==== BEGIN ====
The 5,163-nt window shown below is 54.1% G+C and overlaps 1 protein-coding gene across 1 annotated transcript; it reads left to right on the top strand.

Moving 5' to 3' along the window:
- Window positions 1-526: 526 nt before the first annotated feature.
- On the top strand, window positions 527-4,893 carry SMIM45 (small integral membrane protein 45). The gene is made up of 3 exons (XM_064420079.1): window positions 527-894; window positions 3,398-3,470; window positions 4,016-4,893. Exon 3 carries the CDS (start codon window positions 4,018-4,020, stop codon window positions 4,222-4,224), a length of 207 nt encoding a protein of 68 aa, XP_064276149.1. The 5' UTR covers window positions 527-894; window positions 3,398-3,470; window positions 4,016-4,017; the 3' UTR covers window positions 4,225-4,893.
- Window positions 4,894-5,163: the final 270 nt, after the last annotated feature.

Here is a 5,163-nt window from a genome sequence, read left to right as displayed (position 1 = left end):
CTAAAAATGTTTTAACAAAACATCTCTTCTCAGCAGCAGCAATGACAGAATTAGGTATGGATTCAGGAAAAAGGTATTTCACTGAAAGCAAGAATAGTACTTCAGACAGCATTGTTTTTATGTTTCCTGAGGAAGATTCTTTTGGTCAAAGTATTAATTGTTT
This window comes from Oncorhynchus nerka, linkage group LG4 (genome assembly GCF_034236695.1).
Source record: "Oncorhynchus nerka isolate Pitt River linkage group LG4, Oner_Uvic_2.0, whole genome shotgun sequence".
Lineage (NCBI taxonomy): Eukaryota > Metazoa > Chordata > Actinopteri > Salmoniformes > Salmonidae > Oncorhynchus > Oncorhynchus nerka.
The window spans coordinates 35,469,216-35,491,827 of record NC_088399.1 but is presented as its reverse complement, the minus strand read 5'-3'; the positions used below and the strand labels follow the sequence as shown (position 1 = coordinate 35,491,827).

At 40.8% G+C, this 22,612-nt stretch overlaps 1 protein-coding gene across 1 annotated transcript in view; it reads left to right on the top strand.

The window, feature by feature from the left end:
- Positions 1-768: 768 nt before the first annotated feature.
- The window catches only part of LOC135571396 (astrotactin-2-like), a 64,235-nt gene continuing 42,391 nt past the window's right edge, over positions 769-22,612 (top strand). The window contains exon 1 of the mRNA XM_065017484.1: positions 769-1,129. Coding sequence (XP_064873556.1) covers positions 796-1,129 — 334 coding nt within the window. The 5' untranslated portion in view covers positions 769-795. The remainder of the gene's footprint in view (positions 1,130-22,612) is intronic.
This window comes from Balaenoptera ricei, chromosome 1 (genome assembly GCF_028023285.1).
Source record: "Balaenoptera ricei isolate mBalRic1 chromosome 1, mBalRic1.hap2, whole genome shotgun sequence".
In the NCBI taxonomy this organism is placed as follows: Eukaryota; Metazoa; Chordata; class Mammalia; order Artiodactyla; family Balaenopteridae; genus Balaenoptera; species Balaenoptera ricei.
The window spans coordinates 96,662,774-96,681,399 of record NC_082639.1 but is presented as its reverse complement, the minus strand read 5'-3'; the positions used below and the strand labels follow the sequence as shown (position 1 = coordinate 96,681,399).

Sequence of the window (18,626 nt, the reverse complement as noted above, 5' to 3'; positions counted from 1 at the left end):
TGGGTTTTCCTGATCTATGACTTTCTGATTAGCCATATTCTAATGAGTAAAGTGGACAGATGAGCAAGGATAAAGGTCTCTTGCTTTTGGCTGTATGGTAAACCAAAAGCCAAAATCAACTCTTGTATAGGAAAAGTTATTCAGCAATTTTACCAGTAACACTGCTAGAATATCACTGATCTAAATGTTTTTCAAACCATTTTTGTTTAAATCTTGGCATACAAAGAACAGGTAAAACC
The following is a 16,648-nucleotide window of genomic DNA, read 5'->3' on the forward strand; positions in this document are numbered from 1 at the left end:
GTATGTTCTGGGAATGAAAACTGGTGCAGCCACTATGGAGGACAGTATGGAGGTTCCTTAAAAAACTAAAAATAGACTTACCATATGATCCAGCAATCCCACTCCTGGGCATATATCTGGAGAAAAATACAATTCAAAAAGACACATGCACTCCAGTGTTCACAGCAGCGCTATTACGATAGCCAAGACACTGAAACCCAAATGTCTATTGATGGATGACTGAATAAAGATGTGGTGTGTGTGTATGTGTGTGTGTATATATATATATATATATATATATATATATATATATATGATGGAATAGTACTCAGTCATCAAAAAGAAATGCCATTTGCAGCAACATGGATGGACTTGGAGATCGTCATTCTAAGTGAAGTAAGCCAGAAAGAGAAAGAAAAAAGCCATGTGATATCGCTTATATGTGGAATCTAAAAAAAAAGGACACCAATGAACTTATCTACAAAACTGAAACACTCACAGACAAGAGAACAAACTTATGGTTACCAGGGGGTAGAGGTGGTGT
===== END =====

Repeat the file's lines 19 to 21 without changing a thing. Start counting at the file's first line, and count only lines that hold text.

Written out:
The window spans coordinates 96,662,774-96,681,399 of record NC_082639.1 but is presented as its reverse complement, the minus strand read 5'-3'; the positions used below and the strand labels follow the sequence as shown (position 1 = coordinate 96,681,399).

Sequence of the window (18,626 nt, the reverse complement as noted above, 5' to 3'; positions counted from 1 at the left end):
TGGGTTTTCCTGATCTATGACTTTCTGATTAGCCATATTCTAATGAGTAAAGTGGACAGATGAGCAAGGATAAAGGTCTCTTGCTTTTGGCTGTATGGTAAACCAAAAGCCAAAATCAACTCTTGTATAGGAAAAGTTATTCAGCAATTTTACCAGTAACACTGCTAGAATATCACTGATCTAAATGTTTTTCAAACCATTTTTGTTTAAATCTTGGCATACAAAGAACAGGTAAAACC